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Archive for June 15th, 2011

(In addition to appearing at The Captain’s Blog, this post is also being syndicated at TheYankeeAnalysts.)

Jose Reyes entered last night’s action as one of the hottest hitters in baseball, so naturally, the Atlanta Braves’ game plan centered on slowing the speedster down. Apparently, however, the team took that mandate just a bit too literally as even the grounds crew wound up getting in on the act.

The Braves were unsuccessful in their attempt to slow Jose Reyes down (Photo: AP).

There was nothing unusual about Jose Reyes’ infield single that led off yesterday’s game at Turner Field. It was not only the shortstop’s major league leading 95th hit, but also the 23rd time he started the first inning with a safety. In fact, Reyes’ early trip on the base paths was so far within the realm of reasonable expectations, the Braves had a surprise for the speedster lying in wait.

After reaching first base, Reyes barely avoided being nabbed on successive pickoff attempts by starter Jair Jurrjens. On both occasions, the Mets’ speedster spun out with his first step back to the bag, making it seem as if he was stuck in the mud. As things turned out, that’s exactly what happened.

Entering yesterday’s game, the Mets were second in the National League with 60 stolen bases, while the Braves were dead last with 19. Faced with such a significant speed gap, the Braves took a page out of gamesmanship 101 and instructed their groundskeeper to spend some extra time making sure the first base area was well lubricated for that evening’s game. Unfortunately for the Braves, however, first base umpire Bill Miller was not playing along.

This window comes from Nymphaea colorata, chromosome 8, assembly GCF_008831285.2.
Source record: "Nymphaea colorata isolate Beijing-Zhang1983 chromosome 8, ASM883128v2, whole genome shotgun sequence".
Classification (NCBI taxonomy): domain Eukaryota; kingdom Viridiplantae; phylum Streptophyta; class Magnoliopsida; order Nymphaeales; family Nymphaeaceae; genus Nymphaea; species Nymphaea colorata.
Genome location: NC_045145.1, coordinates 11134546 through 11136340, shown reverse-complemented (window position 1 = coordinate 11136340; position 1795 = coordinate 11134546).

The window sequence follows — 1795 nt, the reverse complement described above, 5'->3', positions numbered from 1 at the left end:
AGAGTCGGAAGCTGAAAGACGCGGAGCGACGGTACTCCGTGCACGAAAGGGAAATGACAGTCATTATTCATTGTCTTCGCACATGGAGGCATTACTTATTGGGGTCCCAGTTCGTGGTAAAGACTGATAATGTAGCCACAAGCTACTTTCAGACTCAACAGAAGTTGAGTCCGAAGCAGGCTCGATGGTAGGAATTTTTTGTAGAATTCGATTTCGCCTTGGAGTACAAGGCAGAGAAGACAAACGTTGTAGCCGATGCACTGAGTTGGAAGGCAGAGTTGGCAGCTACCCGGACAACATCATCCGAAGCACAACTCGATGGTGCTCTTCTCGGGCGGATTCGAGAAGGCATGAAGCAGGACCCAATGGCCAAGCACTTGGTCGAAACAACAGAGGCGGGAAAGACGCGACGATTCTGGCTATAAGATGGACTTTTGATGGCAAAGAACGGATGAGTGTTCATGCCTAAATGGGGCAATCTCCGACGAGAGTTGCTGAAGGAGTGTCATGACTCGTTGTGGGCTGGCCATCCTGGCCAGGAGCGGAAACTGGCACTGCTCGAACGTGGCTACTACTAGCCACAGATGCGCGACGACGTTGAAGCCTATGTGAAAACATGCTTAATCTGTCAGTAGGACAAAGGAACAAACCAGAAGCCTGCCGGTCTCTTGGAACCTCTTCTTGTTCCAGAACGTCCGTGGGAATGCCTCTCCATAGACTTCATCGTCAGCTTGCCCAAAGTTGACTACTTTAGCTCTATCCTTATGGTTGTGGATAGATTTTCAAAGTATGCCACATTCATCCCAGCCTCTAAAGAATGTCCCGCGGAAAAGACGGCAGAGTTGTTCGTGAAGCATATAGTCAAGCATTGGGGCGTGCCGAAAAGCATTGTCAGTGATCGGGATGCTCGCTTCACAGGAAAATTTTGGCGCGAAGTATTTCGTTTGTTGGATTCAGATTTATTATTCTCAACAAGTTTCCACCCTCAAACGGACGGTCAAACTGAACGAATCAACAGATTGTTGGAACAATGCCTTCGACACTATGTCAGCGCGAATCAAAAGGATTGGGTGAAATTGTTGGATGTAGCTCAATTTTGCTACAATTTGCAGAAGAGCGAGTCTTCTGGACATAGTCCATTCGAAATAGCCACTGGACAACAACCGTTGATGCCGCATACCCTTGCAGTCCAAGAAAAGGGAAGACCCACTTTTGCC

After Reyes slipped for the second time, Miller halted the game and ordered that a drying agent be used to soak up some of the mud conveniently located just about where a base stealer would take his lead. After play resumed, Reyes promptly stole second base, providing justification for the Braves’ pre-game preparations. By the end of the night, the Mets had swiped four bags, including a second steal by Reyes.

I don’t know what’s going on, but I don’t care. If it’s wet, I’m going to try and steal anyway. They can do whatever they want to.” – Jose Reyes, quoted in the New York Post, June 15, 2011

Although perhaps guilty of overzealousness, the Atlanta Braves aren’t the first team to accentuate strengths and minimize weaknesses by altering their home field. Throughout baseball’s colorful history, tailored mounds, slanted baselines, thick infield grass, roving fences and various other tactics have been frequently used to gain an edge. In fact, one of the most famous, and infamous, examples of creative field maintenance involved the very same approach used by the Braves against the Mets. What’s more, some people contend that the tactic helped decide the 1962 pennant. (more…)

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